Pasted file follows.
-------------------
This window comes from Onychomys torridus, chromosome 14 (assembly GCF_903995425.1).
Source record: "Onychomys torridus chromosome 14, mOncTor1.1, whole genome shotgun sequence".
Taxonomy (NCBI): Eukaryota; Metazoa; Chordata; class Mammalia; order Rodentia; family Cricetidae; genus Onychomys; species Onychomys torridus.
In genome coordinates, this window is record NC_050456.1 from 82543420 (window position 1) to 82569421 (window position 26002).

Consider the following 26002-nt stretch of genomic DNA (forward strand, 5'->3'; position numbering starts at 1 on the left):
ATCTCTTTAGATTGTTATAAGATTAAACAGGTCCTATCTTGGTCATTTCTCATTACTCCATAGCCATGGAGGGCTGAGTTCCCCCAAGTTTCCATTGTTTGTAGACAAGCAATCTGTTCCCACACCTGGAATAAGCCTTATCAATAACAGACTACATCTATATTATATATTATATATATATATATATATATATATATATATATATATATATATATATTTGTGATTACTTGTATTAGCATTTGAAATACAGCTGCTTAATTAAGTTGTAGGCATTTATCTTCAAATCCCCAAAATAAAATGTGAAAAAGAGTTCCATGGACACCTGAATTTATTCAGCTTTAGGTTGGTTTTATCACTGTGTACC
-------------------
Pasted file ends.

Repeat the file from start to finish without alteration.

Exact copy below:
This window comes from Onychomys torridus, chromosome 14 (assembly GCF_903995425.1).
Source record: "Onychomys torridus chromosome 14, mOncTor1.1, whole genome shotgun sequence".
Taxonomy (NCBI): Eukaryota; Metazoa; Chordata; class Mammalia; order Rodentia; family Cricetidae; genus Onychomys; species Onychomys torridus.
In genome coordinates, this window is record NC_050456.1 from 82543420 (window position 1) to 82569421 (window position 26002).

Consider the following 26002-nt stretch of genomic DNA (forward strand, 5'->3'; position numbering starts at 1 on the left):
ATCTCTTTAGATTGTTATAAGATTAAACAGGTCCTATCTTGGTCATTTCTCATTACTCCATAGCCATGGAGGGCTGAGTTCCCCCAAGTTTCCATTGTTTGTAGACAAGCAATCTGTTCCCACACCTGGAATAAGCCTTATCAATAACAGACTACATCTATATTATATATTATATATATATATATATATATATATATATATATATATATATATATATTTGTGATTACTTGTATTAGCATTTGAAATACAGCTGCTTAATTAAGTTGTAGGCATTTATCTTCAAATCCCCAAAATAAAATGTGAAAAAGAGTTCCATGGACACCTGAATTTATTCAGCTTTAGGTTGGTTTTATCACTGTGTACC